Sunday, August 19, 2018

F.R. Gruger on Illustration

Frederic Rodrigo Gruger (1871-1953) was a prolific illustrator for the newspapers and story magazines. He wrote an inspiring essay on the topic of "Illustration" for the 1929 edition of the Encyclopaedia Brittanica. Part of his essay addresses the challenge that photography presents to the artist.

All art in this post by Frederic R. Gruger
"The camera has gone into every corner of the world and has brought back cold, precise facts. The reporter and the investigator have gone wherever the camera has gone; they have come home with more facts, and with explanations of the camera's pictures. This is knowledge; the newspapers and magazines send it to everybody. The important question to the artist, no matter whether he paint pictures for the galleries or make them for the magazines, is: what have this widespread knowledge and the countless photographs got to do with him? Shall he go into competition with the camera? The camera in the hands of an artist-photographer is a formidable opponent. Can he meet it on its own terms, on its own ground? He cannot. In a fraction of a second it will defeat his labour of weeks.

"The taste of the world demands pictures. It demands paintings, illustrations, photographs; it has seemed to declare definitely when and where it desires to see one or another. It would appear, then, that the painting and illustration has something the photograph lacks. On the other hand when people desire to see in a picture what is lacking in painting or illustration they turn to the photograph The camera can only report what is before it; it can report with exceeding beauty, at times, but it can only report. The artist can create and he can select from the manifold beauties of nature what he will, to incorporate with his creation. To the artist then, it would seem that the deliberate message of the world appears to be that he is expected to create and to let the camera report.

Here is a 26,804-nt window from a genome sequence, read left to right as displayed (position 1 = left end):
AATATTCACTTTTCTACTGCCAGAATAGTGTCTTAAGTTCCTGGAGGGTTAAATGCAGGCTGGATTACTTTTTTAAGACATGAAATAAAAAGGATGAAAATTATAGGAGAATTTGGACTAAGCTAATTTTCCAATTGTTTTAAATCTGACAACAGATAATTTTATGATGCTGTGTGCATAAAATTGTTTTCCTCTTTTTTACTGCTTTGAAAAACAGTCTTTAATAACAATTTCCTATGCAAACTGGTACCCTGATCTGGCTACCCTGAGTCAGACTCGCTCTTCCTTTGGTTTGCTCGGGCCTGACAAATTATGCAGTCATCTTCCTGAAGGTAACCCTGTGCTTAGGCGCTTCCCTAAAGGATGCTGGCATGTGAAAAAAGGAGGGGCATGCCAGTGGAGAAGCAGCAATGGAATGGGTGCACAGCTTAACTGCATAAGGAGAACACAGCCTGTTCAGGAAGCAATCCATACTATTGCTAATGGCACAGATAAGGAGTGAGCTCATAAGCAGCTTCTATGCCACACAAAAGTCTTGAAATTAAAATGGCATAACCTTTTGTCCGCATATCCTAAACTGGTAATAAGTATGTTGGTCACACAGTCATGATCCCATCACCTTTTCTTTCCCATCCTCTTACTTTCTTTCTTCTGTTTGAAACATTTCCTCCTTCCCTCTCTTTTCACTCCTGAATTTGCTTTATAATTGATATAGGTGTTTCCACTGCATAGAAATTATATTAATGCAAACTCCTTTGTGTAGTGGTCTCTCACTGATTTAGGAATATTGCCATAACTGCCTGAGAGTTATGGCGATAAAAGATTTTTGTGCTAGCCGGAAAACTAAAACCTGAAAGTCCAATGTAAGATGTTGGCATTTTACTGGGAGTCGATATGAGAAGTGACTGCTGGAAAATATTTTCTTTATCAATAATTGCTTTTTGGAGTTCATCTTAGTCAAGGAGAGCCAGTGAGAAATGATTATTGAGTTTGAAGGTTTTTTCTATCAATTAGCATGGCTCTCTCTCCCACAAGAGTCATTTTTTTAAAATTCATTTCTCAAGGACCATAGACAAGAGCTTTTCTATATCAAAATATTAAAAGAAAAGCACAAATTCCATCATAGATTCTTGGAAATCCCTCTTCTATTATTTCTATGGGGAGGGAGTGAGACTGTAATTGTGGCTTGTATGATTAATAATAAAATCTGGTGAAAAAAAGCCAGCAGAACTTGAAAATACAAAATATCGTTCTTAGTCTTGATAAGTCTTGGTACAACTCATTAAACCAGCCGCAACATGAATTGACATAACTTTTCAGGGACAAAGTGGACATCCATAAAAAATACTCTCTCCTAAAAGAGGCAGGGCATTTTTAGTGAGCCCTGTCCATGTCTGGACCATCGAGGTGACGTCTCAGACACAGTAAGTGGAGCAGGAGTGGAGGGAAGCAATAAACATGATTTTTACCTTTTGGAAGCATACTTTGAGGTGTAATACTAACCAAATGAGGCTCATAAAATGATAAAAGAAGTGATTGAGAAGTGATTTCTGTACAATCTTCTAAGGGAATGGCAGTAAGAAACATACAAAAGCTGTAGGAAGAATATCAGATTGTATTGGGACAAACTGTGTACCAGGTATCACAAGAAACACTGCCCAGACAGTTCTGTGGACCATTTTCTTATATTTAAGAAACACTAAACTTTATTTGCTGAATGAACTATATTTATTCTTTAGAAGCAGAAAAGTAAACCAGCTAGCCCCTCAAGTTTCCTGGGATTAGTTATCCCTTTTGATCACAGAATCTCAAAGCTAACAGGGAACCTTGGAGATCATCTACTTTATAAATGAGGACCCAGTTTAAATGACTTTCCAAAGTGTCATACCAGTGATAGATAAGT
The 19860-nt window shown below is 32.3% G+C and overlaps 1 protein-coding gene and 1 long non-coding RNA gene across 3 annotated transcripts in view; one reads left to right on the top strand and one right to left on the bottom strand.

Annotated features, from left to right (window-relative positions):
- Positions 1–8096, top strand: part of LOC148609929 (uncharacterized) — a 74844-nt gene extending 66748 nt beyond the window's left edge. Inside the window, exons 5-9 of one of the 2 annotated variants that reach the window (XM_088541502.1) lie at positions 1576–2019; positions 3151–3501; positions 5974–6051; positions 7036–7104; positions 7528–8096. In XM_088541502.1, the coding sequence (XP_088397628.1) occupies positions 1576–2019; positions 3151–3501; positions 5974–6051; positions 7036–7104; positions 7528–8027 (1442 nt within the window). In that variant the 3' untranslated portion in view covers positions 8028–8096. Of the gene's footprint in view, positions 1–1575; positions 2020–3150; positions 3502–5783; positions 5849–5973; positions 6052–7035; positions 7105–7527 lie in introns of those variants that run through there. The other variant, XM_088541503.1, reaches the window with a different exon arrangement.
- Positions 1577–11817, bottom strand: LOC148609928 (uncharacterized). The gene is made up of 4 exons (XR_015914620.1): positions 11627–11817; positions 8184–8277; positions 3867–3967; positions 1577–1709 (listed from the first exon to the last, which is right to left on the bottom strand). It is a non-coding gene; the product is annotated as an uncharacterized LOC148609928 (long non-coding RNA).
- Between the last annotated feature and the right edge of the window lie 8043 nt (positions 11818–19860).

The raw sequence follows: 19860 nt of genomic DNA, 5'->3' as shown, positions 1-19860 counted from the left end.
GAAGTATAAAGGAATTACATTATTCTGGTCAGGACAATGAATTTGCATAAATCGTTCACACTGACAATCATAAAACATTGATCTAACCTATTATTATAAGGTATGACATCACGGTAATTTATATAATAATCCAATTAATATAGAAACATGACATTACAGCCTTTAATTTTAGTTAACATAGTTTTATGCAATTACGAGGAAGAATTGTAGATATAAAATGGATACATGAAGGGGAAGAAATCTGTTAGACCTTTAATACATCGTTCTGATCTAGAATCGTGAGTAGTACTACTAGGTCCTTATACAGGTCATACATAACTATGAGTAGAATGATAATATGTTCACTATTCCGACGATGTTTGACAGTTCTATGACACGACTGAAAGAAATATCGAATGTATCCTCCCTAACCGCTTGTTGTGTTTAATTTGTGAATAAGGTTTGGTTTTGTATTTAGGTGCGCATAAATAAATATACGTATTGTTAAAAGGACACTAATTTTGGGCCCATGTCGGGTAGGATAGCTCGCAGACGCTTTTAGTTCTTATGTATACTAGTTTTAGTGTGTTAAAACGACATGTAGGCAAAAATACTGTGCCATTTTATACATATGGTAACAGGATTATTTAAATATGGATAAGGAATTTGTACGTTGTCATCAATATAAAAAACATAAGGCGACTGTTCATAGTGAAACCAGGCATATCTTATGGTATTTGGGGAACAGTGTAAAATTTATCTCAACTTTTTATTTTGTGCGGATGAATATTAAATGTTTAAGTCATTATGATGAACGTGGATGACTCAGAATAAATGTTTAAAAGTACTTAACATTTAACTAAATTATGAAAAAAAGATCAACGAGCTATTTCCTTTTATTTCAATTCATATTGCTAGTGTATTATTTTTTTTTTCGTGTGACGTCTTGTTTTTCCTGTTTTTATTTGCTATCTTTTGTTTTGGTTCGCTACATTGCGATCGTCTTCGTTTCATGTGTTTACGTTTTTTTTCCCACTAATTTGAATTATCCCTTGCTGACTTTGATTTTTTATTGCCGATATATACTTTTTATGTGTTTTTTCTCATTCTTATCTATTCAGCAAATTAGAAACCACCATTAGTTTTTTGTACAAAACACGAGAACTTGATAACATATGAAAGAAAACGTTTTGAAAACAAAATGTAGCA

"Illustration may become a great art, but to become a great art it must be creative. It cannot hope to compete with the camera in the reporting of facts. It has no business with the outer shell of things at all. It deals with the spirit. Dealing with the psychological aspects is a great opportunity and a serious handicap. Presupposing a pictorial presentation of the relations of people, the telling of the story is inevitable. A great and simple story, akin to truth, or a poor and trivial one, akin to meagre facts, may be told of the same incident depending upon the insight, the vision of the artist. The nature of the story portrayed is the measure of the artist who portrays it. It makes no difference that he may be most accomplished in his craft. Though he may draw with marvelous skill, though his composition be perfect, though his detail be faultless, if his conception is trivial and his thought upon it slight, then his technical excellences betray him the more and his work is a mere virtuosity, empty and meaningless.

"If the illustrator has not parallel experience with the writer, he cannot march beside him, but must follow, presenting inconsequential, quasi-photographic, external repetitions, a faint accompaniment, indeed of what the author has written. The illustrator must be a person of wide knowledge, that he may have understanding; of wide sympathy, that he may know the people whom he is to picture; of creative imagination that the story may be real in his vision. To maintain such an ideal in the face of the difficulties which confront him is almost impossible, and necessitates a rare devotion to his work."
Quote is from The Encyclopaedia Britannica 1929 - 14th Edition
There's no Wikipedia article on Frederic R. Gruger, so I invite one of you to create one.
The main monograph on Gruger is: Golden Age of American Illustration: F. R. Gruger and His Circle
Previously: Memory Games of Artist-Reporters

1 comment:

Timothy Bollenbaugh said...


Great post! Books for accompaniment might well be the first edition of "The Illusion of Life" by Disney animators, and Chuck Jones autobiographies. Not to mention many of your posts and book listings (hence my comment in your 8/16 post "Hooray for Librarians").